Interview: Pallas Horwitz, Blue Shell Games on Why Data Science is So Critical for Gaming Studios
We discuss the role of data science at Blue Shell Games, the importance of "Lean Data", key metrics for online games, cross-product projects and optimizing meeting the data needs across an organization.
Pallas Horwitz is a Senior Data Scientist at Blue Shell Games, where she built out their cross-platform data infrastructure and oversees the statistical techniques used for analyzing features and optimizing revenue. Blue Shell Games is a casino gaming studio best known for Lucky Slots, one of the top grossing casino games of 2012 and 2013. Prior to Blue Shell Games, Pallas was on TinyCo's Data Team, where she worked on in-game economy optimization and monetization for Tiny Zoo, one of the top grossing mobile games of 2011.
Here is my interview with her:
Anmol Rajpurohit: 1. What does Blue Shell Games do and what role does data science play in that?
Pallas Horwitz: Blue Shell Games is social casino gaming company that develops for iOS, Android, Kindle Fire and Facebook. We are best known for Lucky Slots, one of the top grossing social casino games on both Facebook and iOS. We use data science to optimize our live games in order to maximize revenue and retention. Data Science informs which features to build and how players will experience new features. When we run sales or live operations, we use data science to personalize each event.
AR: Q2. How do you define "Lean Data"? Why is it important?
PH: Lean Data is my way of saying in-house Big Data analysis can be — and should be — a priority for small studios. Big Data can sound intimidating, so I prefer Lean Data. The only requirement for Lean Data is that the entire company be on board. A small data team is not very effective if they work in isolation. If studios want to maximize data insights, take the Lean Data approach and make sure every department that touches a product knows how to do simple data analyses. I've even seen medium size studios of 100-150 employees benefit from the Lean Data approach, wherein everyone has basic analysis skills.
Metrics are often seen as a side task, often implemented last because they are neither user-facing nor intrinsic to the core game mechanics. In having every department use the data and have a personal stake in the quality of the data, metrics become part of each feature instead of an after-thought. I personally benefit from having everyone consume data because I am a one-person team with no checks and balances on my work. I love it when a UI artist comes to me and says this doesn't make any sense.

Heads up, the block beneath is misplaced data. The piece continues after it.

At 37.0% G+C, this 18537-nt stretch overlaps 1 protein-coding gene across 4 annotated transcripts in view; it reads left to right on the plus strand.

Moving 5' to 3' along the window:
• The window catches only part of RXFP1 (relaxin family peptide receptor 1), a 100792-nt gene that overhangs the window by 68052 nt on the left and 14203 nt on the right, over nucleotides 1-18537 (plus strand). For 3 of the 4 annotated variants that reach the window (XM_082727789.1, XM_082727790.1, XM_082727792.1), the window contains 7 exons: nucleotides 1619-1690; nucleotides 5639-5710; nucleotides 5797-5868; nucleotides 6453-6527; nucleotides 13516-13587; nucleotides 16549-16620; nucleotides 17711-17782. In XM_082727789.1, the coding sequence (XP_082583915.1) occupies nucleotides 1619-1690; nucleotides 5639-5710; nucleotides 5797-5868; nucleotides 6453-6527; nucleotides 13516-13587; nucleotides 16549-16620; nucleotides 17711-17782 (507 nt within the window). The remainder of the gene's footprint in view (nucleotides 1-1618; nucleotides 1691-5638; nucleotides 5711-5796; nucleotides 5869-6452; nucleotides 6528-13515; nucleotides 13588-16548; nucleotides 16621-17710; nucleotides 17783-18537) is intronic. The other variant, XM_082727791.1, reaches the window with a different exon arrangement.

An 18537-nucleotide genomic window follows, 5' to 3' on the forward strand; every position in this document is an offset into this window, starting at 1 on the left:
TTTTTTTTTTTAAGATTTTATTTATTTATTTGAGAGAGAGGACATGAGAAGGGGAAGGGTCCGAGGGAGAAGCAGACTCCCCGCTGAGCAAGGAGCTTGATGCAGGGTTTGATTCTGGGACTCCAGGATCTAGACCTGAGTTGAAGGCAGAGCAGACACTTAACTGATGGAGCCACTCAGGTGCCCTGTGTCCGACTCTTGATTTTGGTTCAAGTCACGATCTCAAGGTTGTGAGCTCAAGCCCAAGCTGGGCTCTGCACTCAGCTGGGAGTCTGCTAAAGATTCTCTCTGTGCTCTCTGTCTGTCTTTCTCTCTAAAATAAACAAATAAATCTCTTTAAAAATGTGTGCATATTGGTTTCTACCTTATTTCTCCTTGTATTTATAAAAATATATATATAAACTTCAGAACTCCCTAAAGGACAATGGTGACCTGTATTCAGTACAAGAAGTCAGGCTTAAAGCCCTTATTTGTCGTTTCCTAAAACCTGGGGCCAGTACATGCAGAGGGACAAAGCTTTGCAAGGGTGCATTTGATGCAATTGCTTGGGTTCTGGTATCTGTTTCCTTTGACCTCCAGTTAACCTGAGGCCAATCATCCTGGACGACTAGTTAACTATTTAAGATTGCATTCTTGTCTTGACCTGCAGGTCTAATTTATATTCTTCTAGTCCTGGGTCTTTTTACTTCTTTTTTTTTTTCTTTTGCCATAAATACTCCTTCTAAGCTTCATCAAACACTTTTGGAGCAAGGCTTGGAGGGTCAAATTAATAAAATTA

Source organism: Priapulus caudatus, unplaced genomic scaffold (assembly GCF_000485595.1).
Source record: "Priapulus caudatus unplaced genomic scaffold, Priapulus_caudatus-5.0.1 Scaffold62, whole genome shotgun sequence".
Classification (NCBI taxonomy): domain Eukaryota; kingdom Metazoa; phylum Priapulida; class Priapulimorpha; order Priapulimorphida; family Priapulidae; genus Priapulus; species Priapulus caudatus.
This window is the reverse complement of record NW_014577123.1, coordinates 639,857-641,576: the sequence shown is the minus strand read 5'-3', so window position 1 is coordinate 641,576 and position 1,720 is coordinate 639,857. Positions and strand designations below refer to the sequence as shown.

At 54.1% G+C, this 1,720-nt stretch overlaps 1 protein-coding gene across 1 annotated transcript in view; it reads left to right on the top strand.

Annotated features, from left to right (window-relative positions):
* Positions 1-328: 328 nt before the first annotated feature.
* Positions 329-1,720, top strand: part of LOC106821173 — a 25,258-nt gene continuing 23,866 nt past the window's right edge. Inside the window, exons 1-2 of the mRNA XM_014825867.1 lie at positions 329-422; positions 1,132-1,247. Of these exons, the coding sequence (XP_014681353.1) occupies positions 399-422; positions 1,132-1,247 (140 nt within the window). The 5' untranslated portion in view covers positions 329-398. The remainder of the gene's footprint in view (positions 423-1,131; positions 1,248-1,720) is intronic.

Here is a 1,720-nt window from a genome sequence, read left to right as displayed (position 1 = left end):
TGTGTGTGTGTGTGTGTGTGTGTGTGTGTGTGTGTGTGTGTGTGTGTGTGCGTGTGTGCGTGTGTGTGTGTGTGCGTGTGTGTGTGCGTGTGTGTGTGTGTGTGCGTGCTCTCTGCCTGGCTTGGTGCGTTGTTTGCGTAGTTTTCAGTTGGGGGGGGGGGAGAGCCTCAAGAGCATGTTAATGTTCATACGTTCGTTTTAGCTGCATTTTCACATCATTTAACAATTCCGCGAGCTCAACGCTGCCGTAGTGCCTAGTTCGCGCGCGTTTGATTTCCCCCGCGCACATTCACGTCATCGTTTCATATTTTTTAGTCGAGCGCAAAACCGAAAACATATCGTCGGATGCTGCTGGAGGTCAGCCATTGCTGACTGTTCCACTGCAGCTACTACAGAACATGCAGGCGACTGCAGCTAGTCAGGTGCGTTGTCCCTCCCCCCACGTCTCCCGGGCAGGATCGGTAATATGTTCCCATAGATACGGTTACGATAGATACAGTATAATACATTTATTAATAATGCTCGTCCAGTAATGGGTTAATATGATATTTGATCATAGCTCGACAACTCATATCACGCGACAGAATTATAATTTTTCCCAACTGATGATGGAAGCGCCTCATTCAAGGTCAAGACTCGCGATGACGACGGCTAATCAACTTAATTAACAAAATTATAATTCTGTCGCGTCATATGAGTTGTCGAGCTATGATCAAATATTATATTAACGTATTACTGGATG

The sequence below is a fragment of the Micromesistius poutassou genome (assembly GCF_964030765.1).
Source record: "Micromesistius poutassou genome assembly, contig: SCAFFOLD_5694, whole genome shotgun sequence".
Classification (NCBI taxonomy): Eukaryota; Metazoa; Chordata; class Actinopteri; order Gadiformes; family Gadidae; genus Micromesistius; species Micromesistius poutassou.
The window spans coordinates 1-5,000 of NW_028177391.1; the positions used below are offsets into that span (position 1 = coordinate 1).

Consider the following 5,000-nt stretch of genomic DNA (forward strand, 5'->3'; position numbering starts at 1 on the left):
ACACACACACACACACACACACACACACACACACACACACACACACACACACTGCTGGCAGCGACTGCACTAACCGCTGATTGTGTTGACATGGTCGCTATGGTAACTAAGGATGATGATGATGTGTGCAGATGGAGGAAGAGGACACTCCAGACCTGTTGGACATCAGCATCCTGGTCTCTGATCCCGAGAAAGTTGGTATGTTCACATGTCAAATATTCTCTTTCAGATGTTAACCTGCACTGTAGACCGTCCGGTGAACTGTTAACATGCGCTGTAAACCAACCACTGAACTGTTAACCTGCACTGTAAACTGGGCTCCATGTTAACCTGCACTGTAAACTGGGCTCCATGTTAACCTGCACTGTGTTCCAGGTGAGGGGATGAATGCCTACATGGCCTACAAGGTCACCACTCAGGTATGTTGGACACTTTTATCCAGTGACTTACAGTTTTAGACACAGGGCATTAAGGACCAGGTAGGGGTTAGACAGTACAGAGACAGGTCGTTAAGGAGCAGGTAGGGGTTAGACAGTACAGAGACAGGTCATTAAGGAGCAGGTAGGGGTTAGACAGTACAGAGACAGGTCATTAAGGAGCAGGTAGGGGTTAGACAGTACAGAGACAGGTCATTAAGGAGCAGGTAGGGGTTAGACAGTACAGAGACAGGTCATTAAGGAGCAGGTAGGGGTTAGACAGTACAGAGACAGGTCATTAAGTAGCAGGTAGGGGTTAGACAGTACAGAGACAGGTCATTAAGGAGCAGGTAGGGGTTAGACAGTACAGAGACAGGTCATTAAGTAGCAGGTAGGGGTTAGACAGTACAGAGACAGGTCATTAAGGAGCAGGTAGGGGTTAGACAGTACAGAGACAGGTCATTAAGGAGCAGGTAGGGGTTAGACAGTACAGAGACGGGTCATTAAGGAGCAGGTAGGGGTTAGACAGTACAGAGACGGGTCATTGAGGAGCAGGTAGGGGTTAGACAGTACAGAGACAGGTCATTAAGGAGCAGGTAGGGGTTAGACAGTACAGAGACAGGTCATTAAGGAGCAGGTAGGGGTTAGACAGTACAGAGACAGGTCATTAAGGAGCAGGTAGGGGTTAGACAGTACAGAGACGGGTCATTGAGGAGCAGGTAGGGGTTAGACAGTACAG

The way I think about data isn't always intuitive to people without a technical background and sometimes I’m just wrong. Receiving feedback from other departments ensures that my analyses and recommendations are not coming from a black box. When everyone understands where the data comes from, they trust my recommendations and I get to see in-game changes within a few days.
This quick turnaround time both improves Blue Shell’s bottom line and makes my job incredibly rewarding.
AR: Q3. What are the most important metrics for measuring the success of online games?
PH: At the end of the day everything comes down to Revenue. However, you have to retain users long enough to monetize off of them. If nothing else, a studio needs revenue, Daily Active User(DAU), and install data per player. From here, you can derive n-day retention. What percent of the players that installed on June 1st also played on June 4th? Answering that question gives you 3-day retention for the June 1st install cohort. You also want to look at n-day Average Revenue Per User(ARPU). It’s similar to Average Revenue Per Daily Active User(ARPDAU), but normalized for size of the install cohort.
Of the users that installed June 1st, how much money did they spend on June 1st, 2nd, and 3rd? Taking these three days of revenue and dividing by the number of installs on June 1st gives you 3-day ARPU. You’ll start to see trends and might notice 6 and 7 day ARPU are much higher than 5 day ARPU. You can then look at 6 and 7 day retention and make sure users are sticking around long enough for your game to monetize off of them.
AR: Q4. How can the data teams optimize meeting the multiple, varied data needs of Product, Engineering, Testing and other teams? Why is it important to create time for cross-product projects?
The data team can’t optimize the needs of the other teams if they are working alone. This has to be a group effort.
Step one is documentation. Every game has a design document that all of the teams refer to when a game is being built. Each team gives feedback about what is reasonable and unreasonable to implement and this shapes the final product. You have to take a similar approach to data. Each game has a metrics spec and every team gets a say in the final output. This enables each department having a stake in metrics and their implementation.
As for cross-product projects, at the end of the day I work for Blue Shell Games, not a single game like Lucky Slots. Having cross-product projects gives me an opportunity to push myself and make sure that the recommendations I’m making are in the best interest of the company’s bottom line. A good example is cross promotion. While the source game might suffer, Blue Shell Games comes out net positive. This is why cross promoting users from one game to another is standard practice.
Second and last part of the interview.